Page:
April 15, 2009
It is too late to avoid a depression in the US now. If the steps taken today were taken 12 months ago, right after the collapse of Bear Sterns, there would have been some possibility of an eventual turnaround. But the authorities ignored all the signs of impending economic calamity, dismissed the gigantic and interconnected risk structures of the past era as a market mechanism, and when that mechanism attempted to correct itself, they did not allow it to liquidate the bankrupt sectors. And now, by sustaining the tumour, they ensure that the cancer will do long term damage.
The government and the Federal Reserve are trying to make the American people spend like they were doing in the past, but unlike the past, there’s no credit, no secure jobs, no appreciating asset markets to back their exhortations. In response, Americans are saving like they have not done for quite a while. The dream is that ghe government can make people spend by simply giving them money; a foolish proposition disproven by the decades-long slump of the Japanese economy, and the various stagflationary periods of different nations.
There are two types of economic boom. One is created by expanding money supply and government action. The other is caused by fundamental factors such as technological innovation, or the global spread of productivity-enhancing techniques and tools. The former only creates illusory periods of speculative inflation, and its consequences are destructive, not creative. The latter can also fuel speculative activity, but it’s impact is usually long-term, and positive for the society at large. Our pessimism for the next 5-10 years is due to the fact that there will be a lot more monetary expansion than productivity-driven growth during the period. And the consequences of that will be turmoil, conflict, poverty, and despair.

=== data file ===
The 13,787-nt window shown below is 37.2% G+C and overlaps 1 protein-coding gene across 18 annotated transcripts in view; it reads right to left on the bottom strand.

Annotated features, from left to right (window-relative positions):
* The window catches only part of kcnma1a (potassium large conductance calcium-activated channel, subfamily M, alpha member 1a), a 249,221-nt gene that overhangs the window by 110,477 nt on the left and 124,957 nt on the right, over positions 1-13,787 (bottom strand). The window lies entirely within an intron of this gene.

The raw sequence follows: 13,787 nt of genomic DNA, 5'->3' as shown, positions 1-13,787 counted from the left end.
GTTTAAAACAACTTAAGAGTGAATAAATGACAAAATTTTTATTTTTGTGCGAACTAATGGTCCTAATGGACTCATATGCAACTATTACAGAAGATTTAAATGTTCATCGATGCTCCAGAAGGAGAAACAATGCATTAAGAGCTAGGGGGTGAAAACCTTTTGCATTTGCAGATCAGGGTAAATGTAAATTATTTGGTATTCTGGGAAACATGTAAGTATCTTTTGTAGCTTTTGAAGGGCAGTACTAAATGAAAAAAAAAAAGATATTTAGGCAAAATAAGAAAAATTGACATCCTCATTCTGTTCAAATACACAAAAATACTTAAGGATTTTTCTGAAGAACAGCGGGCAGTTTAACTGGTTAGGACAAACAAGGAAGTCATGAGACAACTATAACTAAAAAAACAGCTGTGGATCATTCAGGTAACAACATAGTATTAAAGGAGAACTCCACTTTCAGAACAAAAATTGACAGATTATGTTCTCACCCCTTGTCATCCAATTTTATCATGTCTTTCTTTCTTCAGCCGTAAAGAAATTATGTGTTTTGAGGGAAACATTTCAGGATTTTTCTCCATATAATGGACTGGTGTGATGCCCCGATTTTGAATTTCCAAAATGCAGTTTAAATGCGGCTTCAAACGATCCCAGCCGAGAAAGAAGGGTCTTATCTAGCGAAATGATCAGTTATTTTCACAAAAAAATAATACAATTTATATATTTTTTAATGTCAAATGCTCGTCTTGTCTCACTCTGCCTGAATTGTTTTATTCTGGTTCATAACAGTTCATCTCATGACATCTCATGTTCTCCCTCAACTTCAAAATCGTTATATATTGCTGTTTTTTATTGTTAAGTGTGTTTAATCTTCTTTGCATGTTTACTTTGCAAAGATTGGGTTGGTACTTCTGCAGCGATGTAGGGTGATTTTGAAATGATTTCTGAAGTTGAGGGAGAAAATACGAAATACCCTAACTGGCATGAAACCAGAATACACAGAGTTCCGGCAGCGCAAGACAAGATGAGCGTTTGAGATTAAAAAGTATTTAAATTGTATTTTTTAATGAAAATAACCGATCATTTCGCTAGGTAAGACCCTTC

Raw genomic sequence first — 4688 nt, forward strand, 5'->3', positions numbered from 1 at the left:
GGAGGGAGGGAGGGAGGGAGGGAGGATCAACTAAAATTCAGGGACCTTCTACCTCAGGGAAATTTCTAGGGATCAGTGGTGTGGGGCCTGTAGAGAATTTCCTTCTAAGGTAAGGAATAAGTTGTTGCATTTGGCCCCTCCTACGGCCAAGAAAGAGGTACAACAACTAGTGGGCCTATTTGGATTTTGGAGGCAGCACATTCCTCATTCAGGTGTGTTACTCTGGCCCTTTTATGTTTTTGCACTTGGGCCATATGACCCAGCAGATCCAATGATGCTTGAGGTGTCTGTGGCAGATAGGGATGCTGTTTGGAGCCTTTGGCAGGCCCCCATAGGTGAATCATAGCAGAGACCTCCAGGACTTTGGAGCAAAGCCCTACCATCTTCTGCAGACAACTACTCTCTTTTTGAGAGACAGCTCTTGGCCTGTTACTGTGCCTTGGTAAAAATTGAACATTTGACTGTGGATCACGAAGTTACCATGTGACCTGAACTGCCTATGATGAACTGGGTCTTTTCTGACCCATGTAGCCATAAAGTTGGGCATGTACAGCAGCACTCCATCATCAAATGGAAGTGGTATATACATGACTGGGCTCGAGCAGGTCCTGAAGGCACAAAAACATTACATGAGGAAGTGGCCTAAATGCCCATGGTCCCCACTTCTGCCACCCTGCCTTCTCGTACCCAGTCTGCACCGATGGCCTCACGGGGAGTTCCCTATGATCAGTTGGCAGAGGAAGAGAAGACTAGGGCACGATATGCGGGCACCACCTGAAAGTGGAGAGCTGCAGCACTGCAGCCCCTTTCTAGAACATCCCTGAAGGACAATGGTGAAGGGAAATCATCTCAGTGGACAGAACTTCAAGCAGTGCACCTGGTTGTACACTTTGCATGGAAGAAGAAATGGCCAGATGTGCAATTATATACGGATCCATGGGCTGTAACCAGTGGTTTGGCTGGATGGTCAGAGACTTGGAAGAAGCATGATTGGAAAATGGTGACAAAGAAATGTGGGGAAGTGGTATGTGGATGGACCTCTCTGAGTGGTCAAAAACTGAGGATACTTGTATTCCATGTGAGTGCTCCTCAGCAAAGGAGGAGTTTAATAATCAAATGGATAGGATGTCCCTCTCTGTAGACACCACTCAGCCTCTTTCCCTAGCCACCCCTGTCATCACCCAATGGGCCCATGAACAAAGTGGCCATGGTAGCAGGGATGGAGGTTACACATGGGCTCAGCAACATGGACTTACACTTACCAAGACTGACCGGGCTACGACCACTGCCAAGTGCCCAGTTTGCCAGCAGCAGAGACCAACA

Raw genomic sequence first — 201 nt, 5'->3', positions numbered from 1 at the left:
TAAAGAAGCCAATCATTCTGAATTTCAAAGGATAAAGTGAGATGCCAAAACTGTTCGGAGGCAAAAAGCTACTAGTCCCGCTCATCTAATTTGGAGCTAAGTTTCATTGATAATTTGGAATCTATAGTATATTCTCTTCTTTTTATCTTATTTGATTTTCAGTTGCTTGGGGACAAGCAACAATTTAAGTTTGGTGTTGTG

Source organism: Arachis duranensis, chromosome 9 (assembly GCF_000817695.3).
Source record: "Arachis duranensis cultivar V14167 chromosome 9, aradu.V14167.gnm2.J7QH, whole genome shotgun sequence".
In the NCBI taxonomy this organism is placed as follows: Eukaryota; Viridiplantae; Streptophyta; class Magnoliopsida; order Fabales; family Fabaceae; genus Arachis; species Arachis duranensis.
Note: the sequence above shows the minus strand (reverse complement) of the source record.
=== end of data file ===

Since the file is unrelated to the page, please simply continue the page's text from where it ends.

As the sole remedy, we would be much more optimistic if China could be made to unleash its potential in a healthy manner. But given the attitude of the government, and also the traditions of the China people, we have grave doubts about the credibility of the “China-saves-the-world” scenario.
Yes, the stock market is rallying right now. Commodity markets are also rallying, and even shipping rates have been rising for a while. But we ask the reader to keep our word in mind, and to come back here a while later to check if we have been right or not: these episodes in all these markets are but bouts of volatility, created by the disappearance of the many liquidity-generators. The up-up-up markets of the past were an aberrance, and now we’re back to a normal situation where volatility complicates trading decisions, and economic analyis.That the economy will be in a slump for many years to come is a certainty. How much money the governments will print in their futile endeavour to resurrect a dead banking system in a deflationary environment is uncertain. Consequently, it is not possible to know if the price of a barrel of oil will be 1 USD, 10 USD, 100 USD, or 1000 USD, but until real liquidation and consolidation reshape the global financial system, volatility will remain high, real GDP growth will be low, and ROI in general miserable. We’d willing to bet one million dollars on this conjecture.